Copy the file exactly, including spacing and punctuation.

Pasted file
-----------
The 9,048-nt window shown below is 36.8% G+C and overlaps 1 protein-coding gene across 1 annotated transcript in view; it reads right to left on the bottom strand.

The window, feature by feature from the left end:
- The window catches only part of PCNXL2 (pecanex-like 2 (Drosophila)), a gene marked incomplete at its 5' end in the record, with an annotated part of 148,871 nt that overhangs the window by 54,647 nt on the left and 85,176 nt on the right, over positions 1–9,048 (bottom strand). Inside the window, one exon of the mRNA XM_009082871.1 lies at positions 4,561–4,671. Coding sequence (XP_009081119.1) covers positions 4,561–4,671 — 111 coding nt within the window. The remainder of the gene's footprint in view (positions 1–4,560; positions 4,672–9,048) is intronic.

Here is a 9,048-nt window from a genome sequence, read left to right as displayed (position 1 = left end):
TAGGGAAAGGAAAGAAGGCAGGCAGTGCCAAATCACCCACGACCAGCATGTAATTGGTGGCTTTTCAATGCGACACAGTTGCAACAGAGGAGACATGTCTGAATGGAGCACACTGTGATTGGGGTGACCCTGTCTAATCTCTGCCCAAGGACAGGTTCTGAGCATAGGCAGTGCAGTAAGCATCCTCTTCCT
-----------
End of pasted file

The 9,048-nt window shown below is 36.8% G+C and overlaps 1 protein-coding gene across 1 annotated transcript in view; it reads right to left on the bottom strand.

The window, feature by feature from the left end:
- The window catches only part of PCNXL2 (pecanex-like 2 (Drosophila)), a gene marked incomplete at its 5' end in the record, with an annotated part of 148,871 nt that overhangs the window by 54,647 nt on the left and 85,176 nt on the right, over positions 1–9,048 (bottom strand). Inside the window, one exon of the mRNA XM_009082871.1 lies at positions 4,561–4,671. Coding sequence (XP_009081119.1) covers positions 4,561–4,671 — 111 coding nt within the window. The remainder of the gene's footprint in view (positions 1–4,560; positions 4,672–9,048) is intronic.

Here is a 9,048-nt window from a genome sequence, read left to right as displayed (position 1 = left end):
TAGGGAAAGGAAAGAAGGCAGGCAGTGCCAAATCACCCACGACCAGCATGTAATTGGTGGCTTTTCAATGCGACACAGTTGCAACAGAGGAGACATGTCTGAATGGAGCACACTGTGATTGGGGTGACCCTGTCTAATCTCTGCCCAAGGACAGGTTCTGAGCATAGGCAGTGCAGTAAGCATCCTCTTCCT